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Legislative Assembly for the ACT: 2003 Week 6 Hansard (18 June) . . Page.. 2005 ..


: Let us spend a little time on the Injuries Compensation Framework Bill. The intent of the bill is to implement a regulatory framework for public liability in the ACT, imposing obligations on injured parties, insurers, business operators and legal practitioners. The problem is that the bill does not bring together the various existing common law and tort laws that regulate public liability.

Again as to intent, the bill will in effect establish a no-fault system-similar to that in workers compensation, of dealing with public liability claims, with the focus shifting to the rehabilitation of injuries rather than monetary restitution. The problem is that changing the focus to rehabilitation will not help solve the insurance dilemma because the cost of establishing a no-fault system would need to be met by the business operators of the ACT.

It establishes a right of action for a whole range of activities which are presently not compensable through common law systems. For example, this would provide compensation for a whole range of new situations, such as injuries sustained in an under-12s rugby match, or a ruckus at a remand centre.

It creates new and onerous obligations for business operators to take insurance in relation to injuries which might occur on a property. The nexus between cause and liability has been broken. For example, if a person were prescribed the wrong medication by a doctor, purchased it from a chemist and then took it while sitting in a cafe, the cafe owner is liable under this bill. A second example is that of a doctor who has to give bad news to a client about a medical condition. He or she might be liable for the anguish occasioned by the news.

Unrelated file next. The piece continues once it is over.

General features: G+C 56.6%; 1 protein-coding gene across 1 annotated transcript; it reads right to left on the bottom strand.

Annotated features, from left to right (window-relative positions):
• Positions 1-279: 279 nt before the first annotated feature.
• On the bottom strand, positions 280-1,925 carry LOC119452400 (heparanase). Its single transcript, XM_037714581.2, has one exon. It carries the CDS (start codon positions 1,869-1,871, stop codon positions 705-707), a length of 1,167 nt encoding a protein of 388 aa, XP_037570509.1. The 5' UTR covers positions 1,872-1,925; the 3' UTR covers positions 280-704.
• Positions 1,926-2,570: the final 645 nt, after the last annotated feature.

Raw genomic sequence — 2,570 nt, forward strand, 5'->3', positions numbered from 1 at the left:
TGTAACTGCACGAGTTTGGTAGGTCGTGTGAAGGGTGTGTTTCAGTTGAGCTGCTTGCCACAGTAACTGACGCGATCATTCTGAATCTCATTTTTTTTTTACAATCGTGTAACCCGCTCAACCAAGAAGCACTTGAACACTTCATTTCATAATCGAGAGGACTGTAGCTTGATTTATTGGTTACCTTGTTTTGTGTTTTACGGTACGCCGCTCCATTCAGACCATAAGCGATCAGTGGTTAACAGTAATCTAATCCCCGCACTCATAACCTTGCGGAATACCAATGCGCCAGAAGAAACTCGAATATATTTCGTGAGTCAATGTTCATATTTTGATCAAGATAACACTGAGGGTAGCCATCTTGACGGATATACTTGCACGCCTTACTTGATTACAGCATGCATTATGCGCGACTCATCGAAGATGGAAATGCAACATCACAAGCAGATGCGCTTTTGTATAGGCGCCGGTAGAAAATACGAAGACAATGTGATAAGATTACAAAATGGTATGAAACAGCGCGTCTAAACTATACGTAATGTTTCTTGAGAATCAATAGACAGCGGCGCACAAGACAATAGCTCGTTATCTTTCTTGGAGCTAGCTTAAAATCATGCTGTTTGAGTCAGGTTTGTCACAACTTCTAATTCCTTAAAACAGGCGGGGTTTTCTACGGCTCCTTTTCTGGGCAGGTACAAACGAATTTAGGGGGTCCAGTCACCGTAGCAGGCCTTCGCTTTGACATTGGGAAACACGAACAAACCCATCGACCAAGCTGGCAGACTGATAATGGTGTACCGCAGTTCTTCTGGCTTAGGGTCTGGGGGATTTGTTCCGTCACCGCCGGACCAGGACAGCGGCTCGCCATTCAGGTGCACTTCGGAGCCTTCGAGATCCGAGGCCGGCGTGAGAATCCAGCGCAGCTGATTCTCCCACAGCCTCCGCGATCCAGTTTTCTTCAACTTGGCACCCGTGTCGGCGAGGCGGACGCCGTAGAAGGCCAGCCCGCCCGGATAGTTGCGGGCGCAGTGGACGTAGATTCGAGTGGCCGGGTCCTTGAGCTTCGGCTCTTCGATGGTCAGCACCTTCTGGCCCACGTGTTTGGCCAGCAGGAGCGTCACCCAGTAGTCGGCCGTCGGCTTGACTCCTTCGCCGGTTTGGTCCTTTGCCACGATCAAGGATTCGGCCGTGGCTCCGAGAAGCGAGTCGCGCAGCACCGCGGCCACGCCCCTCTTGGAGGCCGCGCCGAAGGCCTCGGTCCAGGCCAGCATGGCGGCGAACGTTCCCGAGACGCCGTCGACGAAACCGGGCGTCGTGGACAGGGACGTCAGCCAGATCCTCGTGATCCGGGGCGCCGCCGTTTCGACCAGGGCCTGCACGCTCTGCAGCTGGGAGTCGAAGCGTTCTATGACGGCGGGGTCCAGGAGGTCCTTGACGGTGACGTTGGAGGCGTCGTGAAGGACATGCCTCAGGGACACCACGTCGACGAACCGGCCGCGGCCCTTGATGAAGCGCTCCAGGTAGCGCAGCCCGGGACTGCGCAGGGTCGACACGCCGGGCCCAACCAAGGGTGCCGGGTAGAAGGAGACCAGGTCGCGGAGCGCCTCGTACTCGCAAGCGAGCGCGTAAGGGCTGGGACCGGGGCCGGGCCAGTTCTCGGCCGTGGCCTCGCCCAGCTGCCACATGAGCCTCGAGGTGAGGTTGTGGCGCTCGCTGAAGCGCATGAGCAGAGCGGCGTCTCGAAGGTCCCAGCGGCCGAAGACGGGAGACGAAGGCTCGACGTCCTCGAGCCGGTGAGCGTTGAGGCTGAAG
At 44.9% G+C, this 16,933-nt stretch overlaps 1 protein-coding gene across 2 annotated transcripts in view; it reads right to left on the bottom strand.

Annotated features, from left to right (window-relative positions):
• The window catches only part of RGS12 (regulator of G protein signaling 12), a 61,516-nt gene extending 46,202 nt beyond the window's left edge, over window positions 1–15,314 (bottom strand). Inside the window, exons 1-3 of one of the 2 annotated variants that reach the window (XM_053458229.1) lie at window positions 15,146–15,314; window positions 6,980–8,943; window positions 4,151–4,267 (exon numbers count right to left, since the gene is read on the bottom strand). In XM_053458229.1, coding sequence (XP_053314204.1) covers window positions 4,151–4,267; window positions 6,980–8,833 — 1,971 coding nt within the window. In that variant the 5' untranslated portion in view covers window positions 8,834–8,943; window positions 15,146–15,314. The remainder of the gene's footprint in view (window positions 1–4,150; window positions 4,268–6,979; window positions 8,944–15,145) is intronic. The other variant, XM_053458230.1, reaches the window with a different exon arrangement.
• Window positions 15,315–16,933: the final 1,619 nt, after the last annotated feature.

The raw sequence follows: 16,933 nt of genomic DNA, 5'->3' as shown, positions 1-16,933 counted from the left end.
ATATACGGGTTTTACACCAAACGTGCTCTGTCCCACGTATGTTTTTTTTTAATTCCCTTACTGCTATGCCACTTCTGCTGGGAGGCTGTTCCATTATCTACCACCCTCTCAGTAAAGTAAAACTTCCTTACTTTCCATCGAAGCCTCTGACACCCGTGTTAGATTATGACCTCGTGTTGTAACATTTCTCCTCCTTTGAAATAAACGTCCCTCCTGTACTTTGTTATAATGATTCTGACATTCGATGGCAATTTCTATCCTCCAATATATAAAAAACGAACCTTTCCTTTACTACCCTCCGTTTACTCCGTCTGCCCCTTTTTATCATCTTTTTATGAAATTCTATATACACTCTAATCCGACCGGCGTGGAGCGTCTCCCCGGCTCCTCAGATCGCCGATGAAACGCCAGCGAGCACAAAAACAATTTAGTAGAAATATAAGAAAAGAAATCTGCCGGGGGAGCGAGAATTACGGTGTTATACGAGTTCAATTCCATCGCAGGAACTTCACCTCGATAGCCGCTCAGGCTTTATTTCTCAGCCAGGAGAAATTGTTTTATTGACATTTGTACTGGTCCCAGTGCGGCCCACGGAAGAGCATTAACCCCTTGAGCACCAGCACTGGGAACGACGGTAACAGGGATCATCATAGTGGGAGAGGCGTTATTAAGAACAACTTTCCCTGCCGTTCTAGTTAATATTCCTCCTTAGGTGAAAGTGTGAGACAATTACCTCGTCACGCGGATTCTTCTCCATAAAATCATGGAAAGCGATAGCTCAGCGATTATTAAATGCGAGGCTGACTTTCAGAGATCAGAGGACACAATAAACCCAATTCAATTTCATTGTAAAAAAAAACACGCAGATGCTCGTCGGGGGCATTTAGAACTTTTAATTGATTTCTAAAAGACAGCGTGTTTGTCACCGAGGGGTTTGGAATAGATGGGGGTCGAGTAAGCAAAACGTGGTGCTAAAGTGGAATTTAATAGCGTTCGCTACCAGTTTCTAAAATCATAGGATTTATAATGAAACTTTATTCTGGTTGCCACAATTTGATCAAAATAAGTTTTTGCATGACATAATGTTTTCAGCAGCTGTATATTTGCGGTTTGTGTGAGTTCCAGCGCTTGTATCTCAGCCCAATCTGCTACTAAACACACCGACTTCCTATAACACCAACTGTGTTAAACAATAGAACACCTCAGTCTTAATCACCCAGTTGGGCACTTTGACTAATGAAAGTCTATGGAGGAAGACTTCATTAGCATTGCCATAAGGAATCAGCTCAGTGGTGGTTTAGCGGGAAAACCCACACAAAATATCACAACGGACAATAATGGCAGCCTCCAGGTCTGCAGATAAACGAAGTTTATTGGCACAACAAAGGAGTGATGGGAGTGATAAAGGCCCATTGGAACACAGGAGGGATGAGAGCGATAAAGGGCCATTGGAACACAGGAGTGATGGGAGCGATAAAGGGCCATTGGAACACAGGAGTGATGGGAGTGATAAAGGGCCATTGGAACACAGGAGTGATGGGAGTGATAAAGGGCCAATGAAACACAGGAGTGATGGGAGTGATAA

The possible impost on business operators is not costed. This is because the bill encompasses so many new types of claims. Whether based on negligence or not, they may quickly outstrip the cost of negligence-based policies.

The proposed scheme ignores both market realities and the insurance crisis itself. The number of capital underwriters for liability insurance of various types is at an all-time low. The number of providers of professional indemnity insurance, as I mentioned, has shrunk from 37 to two.

In the present climate, there is the probability that developing a mandatory new one-off product, for a jurisdiction representing less than 2 per cent of the national market, is fraught with difficulties. In isolation, the scheme would be grossly unattractive and create a markedly difficult pricing environment for insurers, because it leads to differing outcomes from prevailing systems under common law.

For example, if two people purchase bottled drinks and both drinks have a defect, in the unpleasant form of a snail in them, the person who opened the bottle on the premises would be able to claim compensation, on the basis of damage in the form of nervous shock, against the business owner, but the person who walked off the premises before suffering damage would not have an action against the business owner.

I do not know where this one comes in, but the intent of clause 55 excludes those suffering HIV/AIDS from eligibility for compensation. I do not know whether that is in our workers compensation bill or not-I doubt it. This discriminates against people.

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